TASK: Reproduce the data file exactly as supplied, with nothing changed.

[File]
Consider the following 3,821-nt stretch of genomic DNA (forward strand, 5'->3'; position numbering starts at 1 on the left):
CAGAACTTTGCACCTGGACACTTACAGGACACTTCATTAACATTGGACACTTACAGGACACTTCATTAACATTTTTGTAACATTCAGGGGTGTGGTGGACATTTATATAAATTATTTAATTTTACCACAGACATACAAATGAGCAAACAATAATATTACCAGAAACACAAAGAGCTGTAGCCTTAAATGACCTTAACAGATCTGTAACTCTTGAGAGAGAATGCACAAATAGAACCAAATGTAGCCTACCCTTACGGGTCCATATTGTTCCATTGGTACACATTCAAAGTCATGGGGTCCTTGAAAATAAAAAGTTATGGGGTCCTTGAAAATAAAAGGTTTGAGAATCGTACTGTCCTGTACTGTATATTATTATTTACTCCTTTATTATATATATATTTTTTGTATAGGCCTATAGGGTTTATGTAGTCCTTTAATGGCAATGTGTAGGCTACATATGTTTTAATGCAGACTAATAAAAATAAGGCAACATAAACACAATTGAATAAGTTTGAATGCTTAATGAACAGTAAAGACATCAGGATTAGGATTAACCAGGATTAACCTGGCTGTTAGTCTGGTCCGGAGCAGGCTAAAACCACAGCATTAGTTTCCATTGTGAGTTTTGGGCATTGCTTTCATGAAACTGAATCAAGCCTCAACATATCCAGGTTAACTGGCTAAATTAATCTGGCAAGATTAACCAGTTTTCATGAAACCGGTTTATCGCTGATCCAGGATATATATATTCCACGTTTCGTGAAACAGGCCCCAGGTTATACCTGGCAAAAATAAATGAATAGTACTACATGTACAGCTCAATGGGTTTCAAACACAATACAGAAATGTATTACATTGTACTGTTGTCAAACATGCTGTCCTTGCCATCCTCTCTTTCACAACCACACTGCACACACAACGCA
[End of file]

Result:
Consider the following 3,821-nt stretch of genomic DNA (forward strand, 5'->3'; position numbering starts at 1 on the left):
CAGAACTTTGCACCTGGACACTTACAGGACACTTCATTAACATTGGACACTTACAGGACACTTCATTAACATTTTTGTAACATTCAGGGGTGTGGTGGACATTTATATAAATTATTTAATTTTACCACAGACATACAAATGAGCAAACAATAATATTACCAGAAACACAAAGAGCTGTAGCCTTAAATGACCTTAACAGATCTGTAACTCTTGAGAGAGAATGCACAAATAGAACCAAATGTAGCCTACCCTTACGGGTCCATATTGTTCCATTGGTACACATTCAAAGTCATGGGGTCCTTGAAAATAAAAAGTTATGGGGTCCTTGAAAATAAAAGGTTTGAGAATCGTACTGTCCTGTACTGTATATTATTATTTACTCCTTTATTATATATATATTTTTTGTATAGGCCTATAGGGTTTATGTAGTCCTTTAATGGCAATGTGTAGGCTACATATGTTTTAATGCAGACTAATAAAAATAAGGCAACATAAACACAATTGAATAAGTTTGAATGCTTAATGAACAGTAAAGACATCAGGATTAGGATTAACCAGGATTAACCTGGCTGTTAGTCTGGTCCGGAGCAGGCTAAAACCACAGCATTAGTTTCCATTGTGAGTTTTGGGCATTGCTTTCATGAAACTGAATCAAGCCTCAACATATCCAGGTTAACTGGCTAAATTAATCTGGCAAGATTAACCAGTTTTCATGAAACCGGTTTATCGCTGATCCAGGATATATATATTCCACGTTTCGTGAAACAGGCCCCAGGTTATACCTGGCAAAAATAAATGAATAGTACTACATGTACAGCTCAATGGGTTTCAAACACAATACAGAAATGTATTACATTGTACTGTTGTCAAACATGCTGTCCTTGCCATCCTCTCTTTCACAACCACACTGCACACACAACGCA